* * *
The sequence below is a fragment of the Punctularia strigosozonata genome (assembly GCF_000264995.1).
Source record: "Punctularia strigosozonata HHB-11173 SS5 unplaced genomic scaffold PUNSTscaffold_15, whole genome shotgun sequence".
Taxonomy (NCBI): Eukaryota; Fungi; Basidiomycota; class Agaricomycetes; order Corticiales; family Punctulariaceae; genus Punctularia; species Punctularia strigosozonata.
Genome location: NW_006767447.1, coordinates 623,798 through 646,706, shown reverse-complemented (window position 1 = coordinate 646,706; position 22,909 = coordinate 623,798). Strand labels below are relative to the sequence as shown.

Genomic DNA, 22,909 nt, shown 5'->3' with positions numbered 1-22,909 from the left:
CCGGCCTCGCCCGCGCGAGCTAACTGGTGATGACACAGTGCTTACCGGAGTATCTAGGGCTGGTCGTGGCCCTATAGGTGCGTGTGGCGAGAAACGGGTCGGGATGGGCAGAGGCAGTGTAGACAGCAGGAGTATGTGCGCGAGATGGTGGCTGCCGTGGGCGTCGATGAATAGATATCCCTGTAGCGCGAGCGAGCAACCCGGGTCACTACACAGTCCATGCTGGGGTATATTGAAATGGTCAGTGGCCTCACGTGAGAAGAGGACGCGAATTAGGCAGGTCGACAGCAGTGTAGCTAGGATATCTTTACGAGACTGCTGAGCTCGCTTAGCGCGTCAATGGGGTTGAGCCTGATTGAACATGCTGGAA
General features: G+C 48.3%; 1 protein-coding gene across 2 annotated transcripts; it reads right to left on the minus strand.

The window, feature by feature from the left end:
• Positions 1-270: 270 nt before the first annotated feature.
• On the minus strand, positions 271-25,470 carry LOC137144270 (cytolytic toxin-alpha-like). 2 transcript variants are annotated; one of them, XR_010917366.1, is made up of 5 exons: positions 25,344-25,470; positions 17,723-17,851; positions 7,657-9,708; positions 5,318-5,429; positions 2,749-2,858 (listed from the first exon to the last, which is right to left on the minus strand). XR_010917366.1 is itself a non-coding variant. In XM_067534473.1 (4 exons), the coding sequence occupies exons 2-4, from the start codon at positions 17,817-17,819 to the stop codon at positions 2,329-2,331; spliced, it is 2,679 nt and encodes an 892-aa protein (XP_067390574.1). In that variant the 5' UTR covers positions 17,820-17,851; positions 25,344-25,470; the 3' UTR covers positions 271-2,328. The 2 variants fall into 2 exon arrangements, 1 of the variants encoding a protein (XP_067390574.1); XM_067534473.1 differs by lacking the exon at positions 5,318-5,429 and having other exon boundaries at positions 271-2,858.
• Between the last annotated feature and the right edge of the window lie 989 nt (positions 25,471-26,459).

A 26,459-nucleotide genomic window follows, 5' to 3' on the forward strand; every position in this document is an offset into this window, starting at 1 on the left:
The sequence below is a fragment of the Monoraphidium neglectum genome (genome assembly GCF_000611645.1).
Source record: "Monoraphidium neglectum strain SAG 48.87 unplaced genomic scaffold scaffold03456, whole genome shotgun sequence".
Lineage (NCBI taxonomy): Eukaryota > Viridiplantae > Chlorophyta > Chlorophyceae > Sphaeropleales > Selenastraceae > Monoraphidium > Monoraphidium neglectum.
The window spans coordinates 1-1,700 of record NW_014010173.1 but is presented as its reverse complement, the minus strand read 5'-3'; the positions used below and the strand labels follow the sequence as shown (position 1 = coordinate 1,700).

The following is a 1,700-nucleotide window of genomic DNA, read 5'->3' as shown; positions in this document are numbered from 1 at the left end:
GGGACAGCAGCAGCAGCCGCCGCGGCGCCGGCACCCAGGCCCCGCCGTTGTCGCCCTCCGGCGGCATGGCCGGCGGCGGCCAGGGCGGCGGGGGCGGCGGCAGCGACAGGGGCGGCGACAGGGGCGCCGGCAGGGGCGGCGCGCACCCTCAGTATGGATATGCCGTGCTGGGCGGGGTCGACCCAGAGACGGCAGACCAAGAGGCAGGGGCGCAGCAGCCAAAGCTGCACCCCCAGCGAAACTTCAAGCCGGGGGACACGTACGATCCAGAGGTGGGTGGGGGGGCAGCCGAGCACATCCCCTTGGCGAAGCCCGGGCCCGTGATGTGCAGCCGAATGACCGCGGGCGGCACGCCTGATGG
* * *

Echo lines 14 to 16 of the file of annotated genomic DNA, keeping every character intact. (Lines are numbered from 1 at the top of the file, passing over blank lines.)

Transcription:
Source record: "Monoraphidium neglectum strain SAG 48.87 unplaced genomic scaffold scaffold03456, whole genome shotgun sequence".
Lineage (NCBI taxonomy): Eukaryota > Viridiplantae > Chlorophyta > Chlorophyceae > Sphaeropleales > Selenastraceae > Monoraphidium > Monoraphidium neglectum.
The window spans coordinates 1-1,700 of record NW_014010173.1 but is presented as its reverse complement, the minus strand read 5'-3'; the positions used below and the strand labels follow the sequence as shown (position 1 = coordinate 1,700).